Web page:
If you know anything about me, you know that one of my greatest pleasures of going on a trip is dining out and trying new cuisines. If I can combine my love of food with my passion for history…I’m in heaven. Boston provides several opportunities to dine in historic digs while eating tasty treats—some of which were created in the city.
If you’re like me and like to integrate your love of history into your dining adventures, here are some of the oldest restaurants in Boston:
Union Oyster House—Built in the early 1700s, the structure originally housed an importer’s shop that sold silks. During the American Revolution, patriot Isaiah Thomas printed the radical newspaper the Massachusetts Spy from this building before he was forced to flee Boston, crossing the Charles with his printing press in a row boat. In 1826, the Union Oyster House was established on the spot and is now the oldest restaurant in America to run continuously. It’s also the oldest oyster bar in Boston. The eatery has great atmosphere. The exterior boasts old menus and newspapers in its windows. Inside, booths are designed with tidbits of history telling about either American revolutionaries or famous people who had dined there. The food is good, too! I enjoyed an amazing crab-filled cake there. The Boston Union Oyster House is one of the few places in town (if not the only one?) where you can get Boston Baked Beans, so I highly recommend a visit.
Location: 41 Union Street
Parker’s Restaurant at Parker House Hotel—Famous writers like Ralph Waldo Emerson, Nathaniel Hawthorne, Henry Wadwsorth Longfellow, and Henry David Thoreau all have dined there. Emeril Lagasse worked there, as did Malcolm X and Vietnamese revolutionary Ho Chi Minh. The Boston Cream Pie was created there in 1856. Now the official state dessert of Massachusetts, the spongy, golden cake filled with pastry cream covered with chocolate icing and decorated with white icing and toasted almonds is a sweet treat not to be missed. The Parker House isn’t just known for its elegant décor and tasty dessert…there are also the Parker House Rolls! For lunch when I visited, I dined on award-winning clam chowder so thick that my spoon could almost stand up in it. Served with it were the fluffiest, most buttery rolls I have ever tasted. I’ve eaten many “Parker House” rolls (note the quotation marks because none can will ever live up to the name again) in my life but having the original at the place they were created in the 1870s was close to a religious experience. The great food and atmosphere is what has kept people—famous, infamous, and common—coming to Parker’s Restaurant for well over a century and a half.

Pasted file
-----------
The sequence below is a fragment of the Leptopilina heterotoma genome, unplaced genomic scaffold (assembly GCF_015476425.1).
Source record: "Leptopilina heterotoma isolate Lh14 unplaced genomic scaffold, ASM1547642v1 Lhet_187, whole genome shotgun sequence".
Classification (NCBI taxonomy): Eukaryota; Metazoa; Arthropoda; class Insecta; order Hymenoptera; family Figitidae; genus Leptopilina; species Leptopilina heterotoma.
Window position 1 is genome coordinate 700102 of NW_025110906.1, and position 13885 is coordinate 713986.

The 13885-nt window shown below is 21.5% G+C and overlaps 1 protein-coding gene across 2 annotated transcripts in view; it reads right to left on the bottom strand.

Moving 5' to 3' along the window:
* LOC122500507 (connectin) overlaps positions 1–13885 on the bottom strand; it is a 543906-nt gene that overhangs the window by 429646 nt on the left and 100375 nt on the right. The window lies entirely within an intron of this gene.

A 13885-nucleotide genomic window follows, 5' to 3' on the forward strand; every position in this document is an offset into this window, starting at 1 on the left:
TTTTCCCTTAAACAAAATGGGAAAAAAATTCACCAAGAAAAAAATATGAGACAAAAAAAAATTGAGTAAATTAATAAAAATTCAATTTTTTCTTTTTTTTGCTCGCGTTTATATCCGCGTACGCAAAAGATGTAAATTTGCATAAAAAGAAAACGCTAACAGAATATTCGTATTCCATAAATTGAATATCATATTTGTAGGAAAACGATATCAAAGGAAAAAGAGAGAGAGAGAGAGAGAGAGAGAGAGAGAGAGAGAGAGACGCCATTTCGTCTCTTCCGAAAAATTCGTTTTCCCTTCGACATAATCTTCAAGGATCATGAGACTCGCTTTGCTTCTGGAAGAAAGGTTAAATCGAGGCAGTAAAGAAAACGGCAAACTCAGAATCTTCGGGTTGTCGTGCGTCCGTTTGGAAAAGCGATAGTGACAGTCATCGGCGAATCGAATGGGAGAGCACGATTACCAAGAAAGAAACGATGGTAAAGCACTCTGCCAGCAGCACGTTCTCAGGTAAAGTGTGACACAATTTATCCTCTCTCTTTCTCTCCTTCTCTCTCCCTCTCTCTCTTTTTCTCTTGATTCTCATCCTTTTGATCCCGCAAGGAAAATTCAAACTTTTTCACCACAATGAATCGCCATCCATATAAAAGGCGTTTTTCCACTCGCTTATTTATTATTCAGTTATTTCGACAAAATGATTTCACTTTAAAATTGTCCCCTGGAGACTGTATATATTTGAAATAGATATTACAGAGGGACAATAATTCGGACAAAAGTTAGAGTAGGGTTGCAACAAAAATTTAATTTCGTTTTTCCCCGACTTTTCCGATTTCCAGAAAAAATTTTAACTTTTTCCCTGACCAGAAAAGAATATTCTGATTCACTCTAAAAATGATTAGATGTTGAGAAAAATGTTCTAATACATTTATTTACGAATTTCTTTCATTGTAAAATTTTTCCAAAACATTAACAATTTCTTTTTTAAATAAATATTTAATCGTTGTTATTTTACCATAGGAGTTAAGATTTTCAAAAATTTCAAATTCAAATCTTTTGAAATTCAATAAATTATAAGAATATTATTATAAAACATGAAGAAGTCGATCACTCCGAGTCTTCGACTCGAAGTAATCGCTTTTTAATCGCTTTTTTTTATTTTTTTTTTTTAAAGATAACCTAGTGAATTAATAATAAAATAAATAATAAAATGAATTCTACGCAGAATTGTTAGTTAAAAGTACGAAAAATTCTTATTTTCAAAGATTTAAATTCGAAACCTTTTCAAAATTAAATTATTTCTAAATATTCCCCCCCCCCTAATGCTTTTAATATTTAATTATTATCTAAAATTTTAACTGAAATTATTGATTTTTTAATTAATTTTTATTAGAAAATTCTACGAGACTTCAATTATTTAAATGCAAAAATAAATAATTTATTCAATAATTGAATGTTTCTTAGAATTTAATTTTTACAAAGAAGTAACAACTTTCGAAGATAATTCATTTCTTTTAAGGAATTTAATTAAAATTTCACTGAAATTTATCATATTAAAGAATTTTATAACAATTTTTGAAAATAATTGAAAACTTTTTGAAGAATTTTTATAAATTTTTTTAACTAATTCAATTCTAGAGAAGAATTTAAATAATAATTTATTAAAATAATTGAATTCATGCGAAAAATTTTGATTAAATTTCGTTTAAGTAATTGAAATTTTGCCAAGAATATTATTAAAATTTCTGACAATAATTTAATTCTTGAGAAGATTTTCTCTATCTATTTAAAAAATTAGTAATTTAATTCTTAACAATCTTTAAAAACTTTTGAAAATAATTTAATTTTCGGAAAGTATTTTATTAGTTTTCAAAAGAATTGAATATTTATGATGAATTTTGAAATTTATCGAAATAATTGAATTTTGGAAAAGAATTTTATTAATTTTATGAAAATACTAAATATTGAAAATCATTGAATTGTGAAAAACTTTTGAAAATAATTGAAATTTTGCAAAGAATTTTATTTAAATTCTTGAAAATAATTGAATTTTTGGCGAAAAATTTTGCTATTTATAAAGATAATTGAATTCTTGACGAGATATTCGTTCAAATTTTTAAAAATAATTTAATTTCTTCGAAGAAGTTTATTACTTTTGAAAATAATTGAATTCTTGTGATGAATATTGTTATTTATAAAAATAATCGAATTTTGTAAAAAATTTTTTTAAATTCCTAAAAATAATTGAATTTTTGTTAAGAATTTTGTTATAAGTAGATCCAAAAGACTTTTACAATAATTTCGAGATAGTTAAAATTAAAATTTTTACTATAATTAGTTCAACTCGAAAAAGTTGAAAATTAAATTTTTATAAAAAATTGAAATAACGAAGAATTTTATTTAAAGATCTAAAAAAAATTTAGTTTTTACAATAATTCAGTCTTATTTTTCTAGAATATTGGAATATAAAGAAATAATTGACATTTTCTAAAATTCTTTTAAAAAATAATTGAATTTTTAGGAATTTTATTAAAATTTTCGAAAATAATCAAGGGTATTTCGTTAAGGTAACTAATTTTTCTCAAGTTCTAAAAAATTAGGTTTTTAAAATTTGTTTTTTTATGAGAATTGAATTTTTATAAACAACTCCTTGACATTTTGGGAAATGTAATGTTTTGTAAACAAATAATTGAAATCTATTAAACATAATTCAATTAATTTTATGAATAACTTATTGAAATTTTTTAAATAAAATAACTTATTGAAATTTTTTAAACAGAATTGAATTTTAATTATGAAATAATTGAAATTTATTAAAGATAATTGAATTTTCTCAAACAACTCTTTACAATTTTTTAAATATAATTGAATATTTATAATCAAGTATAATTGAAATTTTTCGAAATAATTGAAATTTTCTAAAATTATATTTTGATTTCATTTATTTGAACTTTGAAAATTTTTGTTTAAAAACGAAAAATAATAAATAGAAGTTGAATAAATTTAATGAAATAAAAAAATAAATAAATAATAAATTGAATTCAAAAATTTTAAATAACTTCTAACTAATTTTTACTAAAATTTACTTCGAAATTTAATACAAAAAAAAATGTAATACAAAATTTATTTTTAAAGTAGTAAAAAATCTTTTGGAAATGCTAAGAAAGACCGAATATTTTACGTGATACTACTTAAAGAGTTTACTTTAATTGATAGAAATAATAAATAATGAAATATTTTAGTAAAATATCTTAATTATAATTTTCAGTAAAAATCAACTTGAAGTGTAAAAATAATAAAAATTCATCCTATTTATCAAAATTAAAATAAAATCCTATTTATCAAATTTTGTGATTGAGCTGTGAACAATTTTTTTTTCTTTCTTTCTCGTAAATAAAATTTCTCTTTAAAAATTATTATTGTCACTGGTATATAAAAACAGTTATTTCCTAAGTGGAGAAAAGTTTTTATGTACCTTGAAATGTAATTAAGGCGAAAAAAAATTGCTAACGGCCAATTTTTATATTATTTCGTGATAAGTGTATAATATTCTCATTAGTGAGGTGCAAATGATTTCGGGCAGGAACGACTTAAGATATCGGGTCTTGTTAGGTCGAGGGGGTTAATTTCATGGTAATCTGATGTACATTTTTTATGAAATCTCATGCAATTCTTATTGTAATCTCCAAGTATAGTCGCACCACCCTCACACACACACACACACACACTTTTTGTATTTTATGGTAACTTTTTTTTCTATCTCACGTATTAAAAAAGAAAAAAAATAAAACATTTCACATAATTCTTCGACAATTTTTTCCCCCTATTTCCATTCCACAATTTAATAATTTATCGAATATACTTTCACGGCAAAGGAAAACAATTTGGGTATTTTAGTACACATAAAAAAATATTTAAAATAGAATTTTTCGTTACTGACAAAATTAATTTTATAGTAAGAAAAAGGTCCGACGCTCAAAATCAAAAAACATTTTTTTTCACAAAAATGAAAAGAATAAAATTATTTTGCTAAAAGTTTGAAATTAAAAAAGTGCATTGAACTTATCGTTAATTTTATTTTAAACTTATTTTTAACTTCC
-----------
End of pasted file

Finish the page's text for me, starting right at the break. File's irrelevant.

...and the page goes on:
Location: 60 School Street
Pizzeria Regina—If Italian food, especially pizza, is your favorite then Pizzeria Regina should likely be on your list. The restaurant has been operating in the North End since 1926 making them the oldest Italian restaurant—at least pizzeria—in Boston. Their brick-oven baked, thin-crust pizza comes in numerous combinations that will undoubtedly delight every palate. I was unable to taste a slice of the pie myself, but thousands of reviews indicate that it’s delicious!
Location: 11 ½ Thatcher St.
Bell in Hand Tavern—This bar has been serving the public since around since 1795 making it America’s oldest continuously operating tavern. A true researcher, I decided to imbibe and do a little quality control. I can attest that the Bell in Hand Tavern can serve a good hard cider (and the atmosphere is quite lively, too). The menu looked appealing and since I was in Boston, which is known for its seafood, I tried a classic lobster roll stuffed with big chunks of claw and tail meat and drizzled with butter. I was glad I did! When in Boston, connect with the early years of our nation by drinking in the same tavern our founding fathers might have.
Location: 45 Union St.
Warren Tavern—Established in 1780, this historic eatery in Charlestown is where George Washington, Benjamin Franklin and Paul Revere enjoyed cold brews and hearty meals while discussing the future of America. It was one of the first buildings raised after Charlestown was sacked by the British. Today, one can stop by for a drink and a meal…perhaps after visiting Bunker Hill and the USS Constitution? Unfortunately, I wasn’t able to make it here for a meal on my last trip, but I definitely think that if you’re on this side of the Charles River that you may want to stop by.
Location: 2 Pleasant St., Charlestown
Taking in the history of Boston is sure to work up an appetite, but your historical adventures don’t have to stop while you’re dining. Visit the oldest restaurants in Boston and take in the past while enjoying tasty food in the present. Huzzah!
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